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7 Regulatory Compliance Best Practices

In order to conduct operations in a fair, safe, and ethical manner, every business needs to adhere to certain laws, rules, and regulations.

While merely ‘opting out’ of regulatory compliance is not possible, the countless laws that organizations need to adhere to can certainly make the compliance process challenging and complex. Faulty or insufficient compliance can not only risk a particular project, but can even get the entire company into hot waters from a financial and legal standpoint.

Regulatory issues are becoming the top priority for organizational heads, business analysts, and company owners, since they realize the importance of getting the compliance requirements spot-on. It is vital to be able to accurately predict the impact of any regulatory change, as well as define and interpret compliance requirements. In addition, owing to the dynamic and fast-paced business environment, these tasks need to be performed as efficiently and quickly as possible – something that is far easier said than done.

In this blog, we will be discussing a few best practices related to regulatory compliance.

Regulatory Compliance Best Practices:

1) Know the end objectives:

Instead of diving right into compliance and ‘seeing where it goes’, you should start off by clearly defining your end objective before working backwards from there. In certain cases, your end goal could be to adhere to a particular regulation or law that will allow you to conduct your operations, while in other cases, you might want to address a particular compliance aspect that is hurting you (a certain fine or violation that you want to bring down, for instance).

Regardless of what the ultimate goal is, you must begin by analyzing and defining this ultimate goal, and pinpoint any particular areas that you need to work on. This process involves visiting and revisiting your organizational goals, and underlining essential results which are important to the various company stakeholders. In addition, you should also establish clear and straightforward metrics that will help you determine the extent to which you are meeting those objectives.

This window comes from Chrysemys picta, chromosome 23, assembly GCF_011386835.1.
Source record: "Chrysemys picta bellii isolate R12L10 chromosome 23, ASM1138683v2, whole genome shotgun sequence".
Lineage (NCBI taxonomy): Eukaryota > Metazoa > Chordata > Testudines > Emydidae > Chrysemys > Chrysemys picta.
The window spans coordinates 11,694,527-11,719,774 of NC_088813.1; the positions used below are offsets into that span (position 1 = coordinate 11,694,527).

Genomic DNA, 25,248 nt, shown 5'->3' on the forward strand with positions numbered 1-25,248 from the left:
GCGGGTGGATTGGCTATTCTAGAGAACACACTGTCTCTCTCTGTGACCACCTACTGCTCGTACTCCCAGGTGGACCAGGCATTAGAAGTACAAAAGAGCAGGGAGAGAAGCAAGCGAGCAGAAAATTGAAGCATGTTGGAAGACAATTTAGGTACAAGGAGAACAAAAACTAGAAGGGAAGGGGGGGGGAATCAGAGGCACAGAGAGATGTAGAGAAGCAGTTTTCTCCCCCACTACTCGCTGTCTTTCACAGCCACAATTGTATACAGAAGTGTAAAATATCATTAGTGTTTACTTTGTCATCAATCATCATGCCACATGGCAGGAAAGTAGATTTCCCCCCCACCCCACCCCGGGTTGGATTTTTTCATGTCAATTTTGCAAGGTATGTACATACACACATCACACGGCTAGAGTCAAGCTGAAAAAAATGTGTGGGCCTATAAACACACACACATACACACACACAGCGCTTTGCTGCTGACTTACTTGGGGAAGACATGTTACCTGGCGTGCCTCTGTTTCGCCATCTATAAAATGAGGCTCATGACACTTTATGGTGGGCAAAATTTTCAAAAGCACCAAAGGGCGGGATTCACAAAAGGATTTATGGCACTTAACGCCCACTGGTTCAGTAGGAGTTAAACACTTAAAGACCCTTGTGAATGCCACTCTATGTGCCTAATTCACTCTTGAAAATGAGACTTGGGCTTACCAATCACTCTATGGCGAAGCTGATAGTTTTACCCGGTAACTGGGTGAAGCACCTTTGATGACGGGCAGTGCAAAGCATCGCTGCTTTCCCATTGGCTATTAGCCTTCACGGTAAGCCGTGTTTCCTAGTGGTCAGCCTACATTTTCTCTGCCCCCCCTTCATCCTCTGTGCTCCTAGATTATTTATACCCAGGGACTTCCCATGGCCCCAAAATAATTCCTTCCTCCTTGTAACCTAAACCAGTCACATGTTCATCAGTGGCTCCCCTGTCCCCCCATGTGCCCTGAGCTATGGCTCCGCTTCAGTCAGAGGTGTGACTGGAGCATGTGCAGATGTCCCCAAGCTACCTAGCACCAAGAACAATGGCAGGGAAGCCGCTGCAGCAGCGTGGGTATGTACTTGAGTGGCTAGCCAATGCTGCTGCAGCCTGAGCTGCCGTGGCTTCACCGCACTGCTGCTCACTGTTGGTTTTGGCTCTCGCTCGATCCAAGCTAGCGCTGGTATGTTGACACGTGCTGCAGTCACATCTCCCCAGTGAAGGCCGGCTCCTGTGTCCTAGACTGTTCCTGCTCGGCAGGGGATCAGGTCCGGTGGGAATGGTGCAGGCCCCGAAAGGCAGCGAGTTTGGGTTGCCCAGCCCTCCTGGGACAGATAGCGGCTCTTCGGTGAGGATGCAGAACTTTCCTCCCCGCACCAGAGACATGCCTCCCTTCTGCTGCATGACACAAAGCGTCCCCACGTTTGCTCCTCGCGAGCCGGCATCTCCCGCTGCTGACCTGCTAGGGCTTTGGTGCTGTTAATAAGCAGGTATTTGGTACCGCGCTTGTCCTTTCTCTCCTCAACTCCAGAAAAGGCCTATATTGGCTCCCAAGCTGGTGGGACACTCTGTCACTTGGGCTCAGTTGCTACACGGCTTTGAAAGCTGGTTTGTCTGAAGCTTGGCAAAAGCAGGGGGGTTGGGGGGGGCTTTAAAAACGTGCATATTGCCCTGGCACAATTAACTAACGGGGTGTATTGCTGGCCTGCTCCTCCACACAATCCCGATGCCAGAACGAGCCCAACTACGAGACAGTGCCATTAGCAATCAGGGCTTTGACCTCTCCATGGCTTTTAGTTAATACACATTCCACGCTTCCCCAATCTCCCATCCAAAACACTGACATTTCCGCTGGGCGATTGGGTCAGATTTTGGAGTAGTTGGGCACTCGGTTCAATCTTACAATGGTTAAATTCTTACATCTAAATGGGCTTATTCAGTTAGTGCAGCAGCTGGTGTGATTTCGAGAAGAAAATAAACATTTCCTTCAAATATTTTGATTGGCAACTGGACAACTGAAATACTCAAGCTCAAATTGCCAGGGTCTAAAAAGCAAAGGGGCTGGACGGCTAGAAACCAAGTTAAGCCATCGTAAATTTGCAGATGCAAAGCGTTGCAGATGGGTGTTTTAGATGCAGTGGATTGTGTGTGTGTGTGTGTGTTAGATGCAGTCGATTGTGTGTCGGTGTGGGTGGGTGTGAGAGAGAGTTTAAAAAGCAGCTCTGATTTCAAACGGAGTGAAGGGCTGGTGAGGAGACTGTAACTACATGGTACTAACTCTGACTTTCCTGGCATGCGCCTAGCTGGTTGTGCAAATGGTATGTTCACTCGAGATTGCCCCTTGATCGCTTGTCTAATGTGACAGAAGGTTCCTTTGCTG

2) Understand your business’ regulatory environment:

Getting to know the various GRC concepts, as well as how those concepts are related to each other, provides business analysts and product owners with the framework to identify the appropriate stakeholders and grasp the pertinent business processes.

You must assess these capabilities in order to identify the relevant groups within the company. In addition, you should also conduct comprehensive research regarding the laws or regulations which affect your business, industry, or region in any way. Reach out to experts within and beyond your organization, and ask any questions that you might have in this matter. Understanding the compliance requirements for your business will enable you to fulfill those requirements in a more effective manner.

3) Develop effective procedures and policies:

Procedures and policies are the driving force behind any company and, as such, are a reflection of your organization’s values. In addition, they offer the framework for the business operations, and act as a guide for the employees. Therefore, procedures and policies can prove to be a useful tool for any company looking to mitigate its regulatory risks.

The key is to make sure that you are effectively tracking, distributing, and managing all the procedures and policies, ensuring that each employee has a thorough knowledge and understanding.